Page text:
- 23 July 1833
Amoy (Xiamen), China
- 10 April 1906
Wyong, New South Wales, Australia
The first official record found of Thomas Gam was his marriage to Barbara Lechleiter on 11 February 1863 at the Church of St Luke's, Dapto, New South Wales. The marriage registration has Thomas recorded as Thomas Gammy and Barbara Leslaker.
It is obvious that Thomas Gam was not his original name but either an Anglicised version of his Chinese name or just a name taken. It was quite common for Chinese men to be called 'Tommy'. Is this how he got his name?
They had fourteen children - eight sons and six daughters. Amazingly, all fourteen children reached adulthood. The first nine children's births were registered at Wollongong, New South Wales between 1863 and 1877 and the remaining five children's births were registered at Wyong Creek between 1878 and 1887.
No record of his emigration to Australia has been located. Some family members believe that Thomas came to Australia through Robe in South Australia. However this has not been confirmed despite research undertaken.
Thomas Gam received his Certificate of Naturalisation on 6 March 1872. His certificate described him as 'Tom Gam', born 'near Femoy, China' which probably refers to Amoy in southern China. He arrived in Australia in 1857. At the time he was naturalised he was 37 years old and a resident of Avondale, Dapto, New South Wales. It is believed he applied for naturalisation so that he could purchase land.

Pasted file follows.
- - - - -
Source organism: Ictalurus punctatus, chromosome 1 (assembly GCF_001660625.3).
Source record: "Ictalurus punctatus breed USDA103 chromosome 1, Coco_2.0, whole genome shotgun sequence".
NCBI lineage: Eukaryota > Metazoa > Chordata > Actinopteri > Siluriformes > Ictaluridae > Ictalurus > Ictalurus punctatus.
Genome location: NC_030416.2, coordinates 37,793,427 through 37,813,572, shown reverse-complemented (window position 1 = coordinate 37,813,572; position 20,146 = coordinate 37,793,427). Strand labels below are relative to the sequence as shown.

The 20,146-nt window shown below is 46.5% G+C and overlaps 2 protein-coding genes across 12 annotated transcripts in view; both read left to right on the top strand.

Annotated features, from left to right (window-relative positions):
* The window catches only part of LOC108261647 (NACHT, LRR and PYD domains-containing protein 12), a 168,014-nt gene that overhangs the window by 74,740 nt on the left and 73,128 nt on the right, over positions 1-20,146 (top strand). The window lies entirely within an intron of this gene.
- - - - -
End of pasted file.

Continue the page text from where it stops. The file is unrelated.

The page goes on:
At some stage, he purchased land at Wyong Creek, New South Wales, and that the family moved there in either 1877 or 1878 as their tenth child was born there in 1878.
A booklet published to celebrate 100 years of the Wyong Public School discusses the important role Thomas Gam played in the establishment of the first school in Wyong Creek. He offered the use of a house on his selection for the school at a peppercorn rent for a number of years. In January 1889 he and another man helped rescue the school building from fire. Despite his role in the establishment of the school, his wife, Barbara's suggestion that their two grown up daughters be used to teach the girls of the school sewing was opposed, in part because they were of Chinese ancestry.
Thomas Gam was obviously a community-minded person who did a lot for the area in which he lived.
No photographs of Thomas Gam have been located.
Sources used to compile this entry: Wyong Creek Public School 1883-1983, Wyong Creek Public School Centenary Committee, Wyong Creek, New South Wales, 1983, 2-5, 10; New South Wales Births, Deaths and Marriages.
New South Wales Certificate of Naturalisation.
Prepared by: Helene Shepherd, independent family researcher
- Wyong Creek Public School 1883-1983, Wyong Creek Public School Centenary Committee, Wyong Creek, New South Wales, 1983, 2-5, 10. Details
Created: 9 August 2008, Last modified: 26 February 2009